While the problems with the system have been enumerated above, there is no shying away from the fact that FRT is the future and the law needs to develop itself to accommodate the same and come up with a roadmap of how such technology would function under the Indian context. While the Information Technology Act, 2000 (“IT Act”) does not mention FRT, the Personal Data Protection Bill (“PDPB”) makes a reference to the same by defining biometric data under Section 2(8) of the bill which includes “facial images and iris scans which allow or confirm the unique identification of a natural person”. Biometric data under the bill has been added to the category of Sensitive Personal Data which can only be processed under a few situations enumerated under Section 21 of the bill including responding to a medical emergency, providing medical services or health services, and ensuring safety to any individual during a disaster or any breakdown of public order.

It has been enunciated under Section 33 of the bill that any data fiduciary intending to use sensitive personal data like biometric data shall undertake a data protection impact assessment which will include providing a detailed description of the operation, assessment of potential problems which may arise, and measure for dealing with the same. It has also been clarified that unless permitted by the Central Government no biometric data will be processed. While the PDPB has dealt with biometric data in detail the same has not been passed by the legislature as of yet. While the bill chalks a roadmap for use of biometric data, facial recognition has not been dealt with individually by the bill. This raises an urgent need to make guidelines and laws with respect to facial recognition for providing a roadmap to enforcement agencies on the use of such technology only for grave circumstances than violating the privacy of an individual.

Conclusion & Recommendations

With respect to ensuring the accuracy of the data generated by FRT following on the lines of the PDPB, the government must constitute a committee consisting of experts on FRT, the union minister for law, and the opposition leader to formulate guidelines and policies for approval of FRT’s being used by the state and central government. This will further the cause of accuracy as the committee would be headed by the expert of FRT and in case of a conflict between the committee of 5 individuals, the decision of the head would prevail ensuring complete unbiasedness and fairness maintaining the security of the nation and privacy of the individual.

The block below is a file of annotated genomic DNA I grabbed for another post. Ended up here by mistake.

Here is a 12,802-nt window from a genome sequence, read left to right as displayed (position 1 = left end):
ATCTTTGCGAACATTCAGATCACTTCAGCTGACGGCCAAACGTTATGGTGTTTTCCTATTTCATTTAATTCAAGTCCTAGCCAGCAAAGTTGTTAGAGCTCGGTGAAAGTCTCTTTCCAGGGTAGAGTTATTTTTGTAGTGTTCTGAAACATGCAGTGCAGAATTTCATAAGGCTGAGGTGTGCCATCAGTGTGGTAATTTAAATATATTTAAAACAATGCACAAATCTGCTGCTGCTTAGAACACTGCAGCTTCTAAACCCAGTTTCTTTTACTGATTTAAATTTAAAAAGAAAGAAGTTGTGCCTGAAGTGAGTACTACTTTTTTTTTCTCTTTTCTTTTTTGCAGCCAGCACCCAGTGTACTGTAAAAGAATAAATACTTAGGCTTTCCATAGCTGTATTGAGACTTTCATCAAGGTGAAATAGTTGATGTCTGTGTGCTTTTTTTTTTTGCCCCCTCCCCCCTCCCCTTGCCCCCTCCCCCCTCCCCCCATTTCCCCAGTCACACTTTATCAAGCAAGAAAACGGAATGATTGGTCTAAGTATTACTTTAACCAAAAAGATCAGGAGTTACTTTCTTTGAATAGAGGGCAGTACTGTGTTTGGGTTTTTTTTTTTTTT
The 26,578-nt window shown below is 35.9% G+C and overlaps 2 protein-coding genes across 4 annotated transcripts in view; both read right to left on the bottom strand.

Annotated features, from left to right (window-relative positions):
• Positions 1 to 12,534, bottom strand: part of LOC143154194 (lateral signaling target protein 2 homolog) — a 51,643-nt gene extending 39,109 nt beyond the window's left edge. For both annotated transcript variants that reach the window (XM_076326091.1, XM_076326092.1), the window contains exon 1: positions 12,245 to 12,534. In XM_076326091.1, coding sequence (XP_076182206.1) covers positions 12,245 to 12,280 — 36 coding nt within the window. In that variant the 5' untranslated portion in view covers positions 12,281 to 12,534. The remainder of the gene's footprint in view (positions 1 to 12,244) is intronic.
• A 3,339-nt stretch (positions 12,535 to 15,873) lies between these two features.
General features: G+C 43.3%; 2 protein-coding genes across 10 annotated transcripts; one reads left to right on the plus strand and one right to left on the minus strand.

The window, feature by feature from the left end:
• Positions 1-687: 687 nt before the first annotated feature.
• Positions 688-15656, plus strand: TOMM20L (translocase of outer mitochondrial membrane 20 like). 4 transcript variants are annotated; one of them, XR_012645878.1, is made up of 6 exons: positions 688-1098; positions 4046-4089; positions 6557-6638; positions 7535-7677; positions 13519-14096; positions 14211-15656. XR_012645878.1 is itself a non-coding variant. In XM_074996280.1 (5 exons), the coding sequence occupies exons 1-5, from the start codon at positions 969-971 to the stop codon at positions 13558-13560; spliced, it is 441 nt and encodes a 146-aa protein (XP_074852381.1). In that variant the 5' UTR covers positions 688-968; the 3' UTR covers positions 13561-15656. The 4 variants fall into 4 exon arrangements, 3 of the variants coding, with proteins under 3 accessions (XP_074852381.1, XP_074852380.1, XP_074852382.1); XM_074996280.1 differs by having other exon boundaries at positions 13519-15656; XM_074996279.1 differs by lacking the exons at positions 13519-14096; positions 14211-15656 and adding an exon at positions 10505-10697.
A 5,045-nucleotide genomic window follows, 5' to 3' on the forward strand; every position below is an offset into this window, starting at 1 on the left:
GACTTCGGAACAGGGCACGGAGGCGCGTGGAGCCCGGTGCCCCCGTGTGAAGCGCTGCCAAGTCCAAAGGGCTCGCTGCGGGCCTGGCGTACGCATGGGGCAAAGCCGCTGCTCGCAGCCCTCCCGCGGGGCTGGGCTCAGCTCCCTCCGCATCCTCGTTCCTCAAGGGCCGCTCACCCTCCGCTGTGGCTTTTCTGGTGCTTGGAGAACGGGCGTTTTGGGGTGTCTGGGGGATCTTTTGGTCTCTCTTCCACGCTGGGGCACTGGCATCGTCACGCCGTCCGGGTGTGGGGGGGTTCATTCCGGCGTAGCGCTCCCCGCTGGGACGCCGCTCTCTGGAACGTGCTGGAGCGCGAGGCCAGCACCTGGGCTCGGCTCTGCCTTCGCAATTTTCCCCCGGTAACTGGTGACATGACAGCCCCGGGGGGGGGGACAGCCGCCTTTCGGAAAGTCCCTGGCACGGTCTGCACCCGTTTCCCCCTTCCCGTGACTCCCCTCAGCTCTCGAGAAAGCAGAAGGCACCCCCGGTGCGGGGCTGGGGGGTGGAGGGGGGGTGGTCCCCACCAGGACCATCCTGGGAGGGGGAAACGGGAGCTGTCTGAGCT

While drafting the legislation dealing with FRT one of the components requiring examination would be when and how can the technology can be used. As indicated under the PDPB bill the technology FRT must only be permitted in three situations as indicated above and for use of the technology, the government would have to approach the court for obtaining an order which would act as a control mechanism for using the technology only when needed and not at the whims and fancies of the government. The same method is followed by the government of Massachusetts in USA and hence precedence for application of the said method already exists.

Additionally, the legislation must address the use of FRT in judicial proceedings. While there has been considerable discussion over the same, FRT if admitted as evidence should be backed by expert testimony as is done for signatures and thumb impressions. The same would lead to justice being carried out in the true sense.

*The authors of this post are Nikhilesh Koundinya and Grishma Mahatme - law students from Symbiosis Law School, Pune. They can be reached at

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Article Number: 2022/LKLR/06B25

Editor: Zoma Itrat Khan


The views expressed in this article belong to the author/s and do not necessarily reflect those of the Journal.